Land Subsidence in California

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Land subsidence is a gradual settling or sudden sinking of the Earth's surface due to subsurface movement of earth materials. The main cause of subsidence in California is groundwater pumping. The effects of subsidence include damage to buildings and infrastructure, increased flood risk in low-lying areas, and lasting damage to groundwater aquifers and aquatic ecosystems.

Areas of Subsidence

Areas of Subsidence

Explore an interactive USGS map to learn more about areas in California affected by subsidence.

Explore Subsidence

Drought Indicators

Drought Indicators

Drought indicators in the Central Valley include declining groundwater levels and associated land subsidence as measured and estimated via multiple techniques.

Explore Drought Data

Measuring Land Subsidence

Measuring Land Subsidence

Land-surface elevations, and elevation changes, are measured with a variety of land- and space-based scientific techniques.

See the Methods

News

Date published: March 16, 2017

Extensometer Hunters: Searching for Long-Lost Technologies in San Joaquin Valley

San Joaquin Valley: the final frontier. These are the voyages of the U.S. Geological Survey. Its weeklong mission: to explore strange new locations, to seek out abandoned scientific technologies, to boldly go where no scientist has gone before (at least in a few decades).

Publications

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Year Published: 2018

Land subsidence along the California Aqueduct in west-central San Joaquin Valley, California, 2003–10

Extensive groundwater withdrawal from the unconsolidated deposits in the San Joaquin Valley caused widespread aquifer-system compaction and resultant land subsidence from 1926 to 1970—locally exceeding 8.5 meters. The importation of surface water beginning in the early 1950s through the Delta-Mendota Canal and in the early 1970s through the...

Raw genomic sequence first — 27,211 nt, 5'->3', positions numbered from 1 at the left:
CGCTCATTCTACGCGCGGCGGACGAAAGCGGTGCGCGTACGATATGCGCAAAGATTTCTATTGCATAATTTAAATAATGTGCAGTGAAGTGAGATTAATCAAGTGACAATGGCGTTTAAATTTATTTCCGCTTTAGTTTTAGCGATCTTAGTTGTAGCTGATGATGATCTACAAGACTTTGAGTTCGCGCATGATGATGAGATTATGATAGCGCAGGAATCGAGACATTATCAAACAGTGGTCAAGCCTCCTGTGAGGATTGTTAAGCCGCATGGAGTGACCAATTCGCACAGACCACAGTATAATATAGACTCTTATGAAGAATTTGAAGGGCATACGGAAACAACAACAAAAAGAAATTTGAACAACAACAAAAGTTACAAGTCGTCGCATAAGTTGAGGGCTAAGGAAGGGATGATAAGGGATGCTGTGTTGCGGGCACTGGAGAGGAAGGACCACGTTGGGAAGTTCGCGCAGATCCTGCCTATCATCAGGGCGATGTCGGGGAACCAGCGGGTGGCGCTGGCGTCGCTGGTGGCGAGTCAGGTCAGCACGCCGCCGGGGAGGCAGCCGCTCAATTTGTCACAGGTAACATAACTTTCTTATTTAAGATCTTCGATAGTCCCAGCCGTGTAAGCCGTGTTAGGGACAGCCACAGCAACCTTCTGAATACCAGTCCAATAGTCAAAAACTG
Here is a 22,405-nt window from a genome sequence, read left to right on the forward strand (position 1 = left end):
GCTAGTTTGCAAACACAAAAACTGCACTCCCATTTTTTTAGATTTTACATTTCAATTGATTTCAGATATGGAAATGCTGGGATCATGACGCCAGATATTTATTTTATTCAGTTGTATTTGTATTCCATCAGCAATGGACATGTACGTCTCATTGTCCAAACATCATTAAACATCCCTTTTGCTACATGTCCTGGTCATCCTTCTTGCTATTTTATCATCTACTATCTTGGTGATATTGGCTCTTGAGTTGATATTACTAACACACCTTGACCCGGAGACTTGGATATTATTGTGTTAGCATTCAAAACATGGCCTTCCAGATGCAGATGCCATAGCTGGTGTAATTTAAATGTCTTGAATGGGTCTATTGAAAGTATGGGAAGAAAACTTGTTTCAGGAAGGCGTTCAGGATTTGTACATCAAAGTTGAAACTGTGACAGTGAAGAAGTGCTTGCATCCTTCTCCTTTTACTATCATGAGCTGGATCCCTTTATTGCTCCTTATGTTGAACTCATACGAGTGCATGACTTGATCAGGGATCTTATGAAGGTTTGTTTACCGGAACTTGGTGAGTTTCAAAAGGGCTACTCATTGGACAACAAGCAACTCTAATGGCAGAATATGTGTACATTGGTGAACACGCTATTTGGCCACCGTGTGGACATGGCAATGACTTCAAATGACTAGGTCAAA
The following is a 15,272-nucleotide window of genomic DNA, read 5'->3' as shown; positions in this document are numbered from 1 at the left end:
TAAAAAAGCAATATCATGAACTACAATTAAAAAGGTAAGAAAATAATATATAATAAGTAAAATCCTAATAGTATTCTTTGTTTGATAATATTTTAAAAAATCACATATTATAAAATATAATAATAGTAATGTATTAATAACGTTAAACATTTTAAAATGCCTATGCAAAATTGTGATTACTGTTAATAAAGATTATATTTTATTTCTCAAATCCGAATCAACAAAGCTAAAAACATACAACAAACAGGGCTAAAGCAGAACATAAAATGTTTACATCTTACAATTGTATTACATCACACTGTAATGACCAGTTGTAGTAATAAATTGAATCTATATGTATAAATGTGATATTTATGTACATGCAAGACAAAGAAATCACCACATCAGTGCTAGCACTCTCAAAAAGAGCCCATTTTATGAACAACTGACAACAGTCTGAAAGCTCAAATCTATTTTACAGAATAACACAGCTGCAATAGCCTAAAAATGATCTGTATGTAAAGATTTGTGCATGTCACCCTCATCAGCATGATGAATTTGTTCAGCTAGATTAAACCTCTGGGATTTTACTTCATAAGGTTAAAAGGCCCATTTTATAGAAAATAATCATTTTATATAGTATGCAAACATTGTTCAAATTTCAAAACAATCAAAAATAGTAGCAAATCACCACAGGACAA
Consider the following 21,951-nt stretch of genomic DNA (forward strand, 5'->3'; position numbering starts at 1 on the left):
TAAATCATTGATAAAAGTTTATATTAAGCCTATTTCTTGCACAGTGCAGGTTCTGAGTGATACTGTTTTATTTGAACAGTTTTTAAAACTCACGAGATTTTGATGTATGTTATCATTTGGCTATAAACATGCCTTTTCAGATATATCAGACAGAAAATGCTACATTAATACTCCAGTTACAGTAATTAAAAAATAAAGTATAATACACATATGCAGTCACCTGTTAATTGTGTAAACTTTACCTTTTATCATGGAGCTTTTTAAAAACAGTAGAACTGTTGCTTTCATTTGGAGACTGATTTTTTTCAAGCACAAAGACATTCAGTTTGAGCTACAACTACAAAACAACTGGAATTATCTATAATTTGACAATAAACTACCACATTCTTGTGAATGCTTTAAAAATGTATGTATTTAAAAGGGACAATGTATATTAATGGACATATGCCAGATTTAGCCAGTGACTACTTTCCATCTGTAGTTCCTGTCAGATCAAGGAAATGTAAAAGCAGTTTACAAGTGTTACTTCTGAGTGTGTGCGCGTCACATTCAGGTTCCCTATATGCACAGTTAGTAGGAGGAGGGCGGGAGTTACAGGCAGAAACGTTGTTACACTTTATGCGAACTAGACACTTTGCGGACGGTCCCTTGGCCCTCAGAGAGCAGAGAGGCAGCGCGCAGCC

Sneed, Michelle; Brandt, Justin T.; Solt, Michael
Sneed, M., Brandt, J.T., and Solt, M., 2018, Land subsidence along the California Aqueduct in west-central San Joaquin Valley, California, 2003–10: U.S. Geological Survey Scientific Investigations Report 2018–5144, 67 p., https://doi.org/10.3133/sir20185144.

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Year Published: 2018

Geohydrology, geochemistry, and numerical simulation of groundwater flow and land subsidence in the Bicycle Basin, Fort Irwin National Training Center, California

Groundwater pumping from Bicycle Groundwater Basin (referred to as Bicycle Basin) in the Fort Irwin National Training Center, California, began in 1967. From 1967 to December 2010, about 46,000 acre-feet of water had been pumped from the basin and transported to the Irwin Basin. During this time, not only did water levels in the basin decline by...

Densmore, Jill N.; Woolfenden, Linda R.; Rewis, Diane L.; Martin, Peter M.; Sneed, Michelle; Ellett, Kevin M.; Solt, Michael; Miller, David M.
Densmore, J.N., Woolfenden L.R., Rewis, D.L., Martin, P.M., Sneed, M., Ellett, K.M., Solt, M., and Miller, D.M., 2018, Geohydrology, geochemistry, and numerical simulation of groundwater flow and land subsidence in the Bicycle Basin, Fort Irwin National Training Center, California: U.S. Geological Survey Scientific Investigations Report 2018–5067, 176 p., https://doi.org/10.3133/sir20185067.

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Year Published: 2017

Water-resources and land-surface deformation evaluation studies at Fort Irwin National Training Center, Mojave Desert, California

The U.S. Army Fort Irwin National Training Center (NTC), in the Mojave Desert, obtains all of its potable water supply from three groundwater basins (Irwin, Langford, and Bicycle) within the NTC boundaries (fig. 1; California Department of Water Resources, 2003). Because of increasing water demands at the NTC, the U.S. Geological Survey (USGS), in...

Densmore, Jill; Dishart, Justine E.; Miller, David M.; Buesch, David C.; Ball, Lyndsay B.; Bedrosian, Paul A.; Woolfenden, Linda R.; Cromwell, Geoffrey; Burgess, Matthew K.; Nawikas, Joseph; O'Leary, David; Kjos, Adam; Sneed, Michelle; Brandt, Justin T.
Densmore, J.N., J.E. Dishart, D.M. Miller, D.C. Buesch, and others, 2017, Water-resources and land-surface deformation evaluation studies at Fort Irwin National Training Center, Mojave Desert, California, in: Reynolds, R.E., ed., ECSZ does it--Revisiting the Eastern California Shear Zone, Desert Symposium, 31st annual, Zzyzx, Calif. , April 2017, Field Guide and Proceedings: California State University Desert Studies Center, p. 290-298, accessed at http://nsm.fullerton.edu/dsc/images/DSCdocs/DSProceedings/2017%20ECSZ%20does%20it.pdf.